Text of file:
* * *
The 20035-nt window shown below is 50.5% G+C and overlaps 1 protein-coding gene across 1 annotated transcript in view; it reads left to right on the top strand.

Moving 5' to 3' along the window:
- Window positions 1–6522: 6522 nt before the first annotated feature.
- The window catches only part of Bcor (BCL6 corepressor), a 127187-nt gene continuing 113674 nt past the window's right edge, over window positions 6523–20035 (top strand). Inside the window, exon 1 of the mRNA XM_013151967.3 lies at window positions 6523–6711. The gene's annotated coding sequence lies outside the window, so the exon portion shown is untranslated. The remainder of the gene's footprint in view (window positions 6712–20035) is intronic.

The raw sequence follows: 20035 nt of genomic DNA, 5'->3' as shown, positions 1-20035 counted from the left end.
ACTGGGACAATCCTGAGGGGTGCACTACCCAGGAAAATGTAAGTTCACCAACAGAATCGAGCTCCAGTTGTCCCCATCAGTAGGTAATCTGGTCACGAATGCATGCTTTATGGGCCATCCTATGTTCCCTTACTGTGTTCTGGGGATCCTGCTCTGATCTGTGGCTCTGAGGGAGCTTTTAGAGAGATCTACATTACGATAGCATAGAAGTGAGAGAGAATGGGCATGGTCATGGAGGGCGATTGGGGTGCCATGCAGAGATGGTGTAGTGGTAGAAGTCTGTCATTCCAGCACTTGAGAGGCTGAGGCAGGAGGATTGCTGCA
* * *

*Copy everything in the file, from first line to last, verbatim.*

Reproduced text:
The 20035-nt window shown below is 50.5% G+C and overlaps 1 protein-coding gene across 1 annotated transcript in view; it reads left to right on the top strand.

Moving 5' to 3' along the window:
- Window positions 1–6522: 6522 nt before the first annotated feature.
- The window catches only part of Bcor (BCL6 corepressor), a 127187-nt gene continuing 113674 nt past the window's right edge, over window positions 6523–20035 (top strand). Inside the window, exon 1 of the mRNA XM_013151967.3 lies at window positions 6523–6711. The gene's annotated coding sequence lies outside the window, so the exon portion shown is untranslated. The remainder of the gene's footprint in view (window positions 6712–20035) is intronic.

The raw sequence follows: 20035 nt of genomic DNA, 5'->3' as shown, positions 1-20035 counted from the left end.
ACTGGGACAATCCTGAGGGGTGCACTACCCAGGAAAATGTAAGTTCACCAACAGAATCGAGCTCCAGTTGTCCCCATCAGTAGGTAATCTGGTCACGAATGCATGCTTTATGGGCCATCCTATGTTCCCTTACTGTGTTCTGGGGATCCTGCTCTGATCTGTGGCTCTGAGGGAGCTTTTAGAGAGATCTACATTACGATAGCATAGAAGTGAGAGAGAATGGGCATGGTCATGGAGGGCGATTGGGGTGCCATGCAGAGATGGTGTAGTGGTAGAAGTCTGTCATTCCAGCACTTGAGAGGCTGAGGCAGGAGGATTGCTGCA